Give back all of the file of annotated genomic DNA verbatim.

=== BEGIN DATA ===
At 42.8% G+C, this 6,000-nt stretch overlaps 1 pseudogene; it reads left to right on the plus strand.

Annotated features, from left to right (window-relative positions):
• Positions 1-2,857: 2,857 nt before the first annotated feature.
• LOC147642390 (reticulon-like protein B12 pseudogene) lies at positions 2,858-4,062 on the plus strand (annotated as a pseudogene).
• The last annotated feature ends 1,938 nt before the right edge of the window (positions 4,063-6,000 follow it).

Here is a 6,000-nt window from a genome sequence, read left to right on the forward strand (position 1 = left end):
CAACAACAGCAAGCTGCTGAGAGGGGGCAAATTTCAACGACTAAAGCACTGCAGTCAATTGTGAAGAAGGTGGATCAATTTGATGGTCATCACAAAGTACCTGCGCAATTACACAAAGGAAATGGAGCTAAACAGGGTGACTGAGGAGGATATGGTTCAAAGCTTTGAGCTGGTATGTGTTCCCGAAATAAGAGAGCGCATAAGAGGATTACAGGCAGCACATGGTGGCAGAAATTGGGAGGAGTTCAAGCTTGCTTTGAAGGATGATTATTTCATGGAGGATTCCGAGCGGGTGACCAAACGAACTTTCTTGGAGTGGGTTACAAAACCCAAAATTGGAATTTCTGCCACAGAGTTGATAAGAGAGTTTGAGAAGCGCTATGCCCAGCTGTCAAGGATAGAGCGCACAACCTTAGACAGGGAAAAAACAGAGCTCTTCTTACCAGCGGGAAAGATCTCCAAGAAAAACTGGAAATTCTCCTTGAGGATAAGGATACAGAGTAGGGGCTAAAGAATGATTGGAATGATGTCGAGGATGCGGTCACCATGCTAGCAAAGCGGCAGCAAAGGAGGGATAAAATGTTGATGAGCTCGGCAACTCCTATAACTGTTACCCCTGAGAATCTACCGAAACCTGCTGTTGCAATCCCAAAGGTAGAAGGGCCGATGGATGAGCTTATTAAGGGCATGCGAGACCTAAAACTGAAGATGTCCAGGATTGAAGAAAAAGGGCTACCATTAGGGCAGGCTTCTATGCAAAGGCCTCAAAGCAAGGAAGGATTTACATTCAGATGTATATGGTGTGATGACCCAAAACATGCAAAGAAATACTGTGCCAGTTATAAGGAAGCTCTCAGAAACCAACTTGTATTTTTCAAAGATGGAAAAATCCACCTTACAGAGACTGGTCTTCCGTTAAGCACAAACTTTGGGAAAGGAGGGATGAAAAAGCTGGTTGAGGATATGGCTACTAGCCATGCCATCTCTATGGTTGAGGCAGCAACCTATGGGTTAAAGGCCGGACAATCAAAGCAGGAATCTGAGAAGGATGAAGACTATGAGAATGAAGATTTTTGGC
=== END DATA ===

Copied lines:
At 42.8% G+C, this 6,000-nt stretch overlaps 1 pseudogene; it reads left to right on the plus strand.

Annotated features, from left to right (window-relative positions):
• Positions 1-2,857: 2,857 nt before the first annotated feature.
• LOC147642390 (reticulon-like protein B12 pseudogene) lies at positions 2,858-4,062 on the plus strand (annotated as a pseudogene).
• The last annotated feature ends 1,938 nt before the right edge of the window (positions 4,063-6,000 follow it).

Here is a 6,000-nt window from a genome sequence, read left to right on the forward strand (position 1 = left end):
CAACAACAGCAAGCTGCTGAGAGGGGGCAAATTTCAACGACTAAAGCACTGCAGTCAATTGTGAAGAAGGTGGATCAATTTGATGGTCATCACAAAGTACCTGCGCAATTACACAAAGGAAATGGAGCTAAACAGGGTGACTGAGGAGGATATGGTTCAAAGCTTTGAGCTGGTATGTGTTCCCGAAATAAGAGAGCGCATAAGAGGATTACAGGCAGCACATGGTGGCAGAAATTGGGAGGAGTTCAAGCTTGCTTTGAAGGATGATTATTTCATGGAGGATTCCGAGCGGGTGACCAAACGAACTTTCTTGGAGTGGGTTACAAAACCCAAAATTGGAATTTCTGCCACAGAGTTGATAAGAGAGTTTGAGAAGCGCTATGCCCAGCTGTCAAGGATAGAGCGCACAACCTTAGACAGGGAAAAAACAGAGCTCTTCTTACCAGCGGGAAAGATCTCCAAGAAAAACTGGAAATTCTCCTTGAGGATAAGGATACAGAGTAGGGGCTAAAGAATGATTGGAATGATGTCGAGGATGCGGTCACCATGCTAGCAAAGCGGCAGCAAAGGAGGGATAAAATGTTGATGAGCTCGGCAACTCCTATAACTGTTACCCCTGAGAATCTACCGAAACCTGCTGTTGCAATCCCAAAGGTAGAAGGGCCGATGGATGAGCTTATTAAGGGCATGCGAGACCTAAAACTGAAGATGTCCAGGATTGAAGAAAAAGGGCTACCATTAGGGCAGGCTTCTATGCAAAGGCCTCAAAGCAAGGAAGGATTTACATTCAGATGTATATGGTGTGATGACCCAAAACATGCAAAGAAATACTGTGCCAGTTATAAGGAAGCTCTCAGAAACCAACTTGTATTTTTCAAAGATGGAAAAATCCACCTTACAGAGACTGGTCTTCCGTTAAGCACAAACTTTGGGAAAGGAGGGATGAAAAAGCTGGTTGAGGATATGGCTACTAGCCATGCCATCTCTATGGTTGAGGCAGCAACCTATGGGTTAAAGGCCGGACAATCAAAGCAGGAATCTGAGAAGGATGAAGACTATGAGAATGAAGATTTTTGGC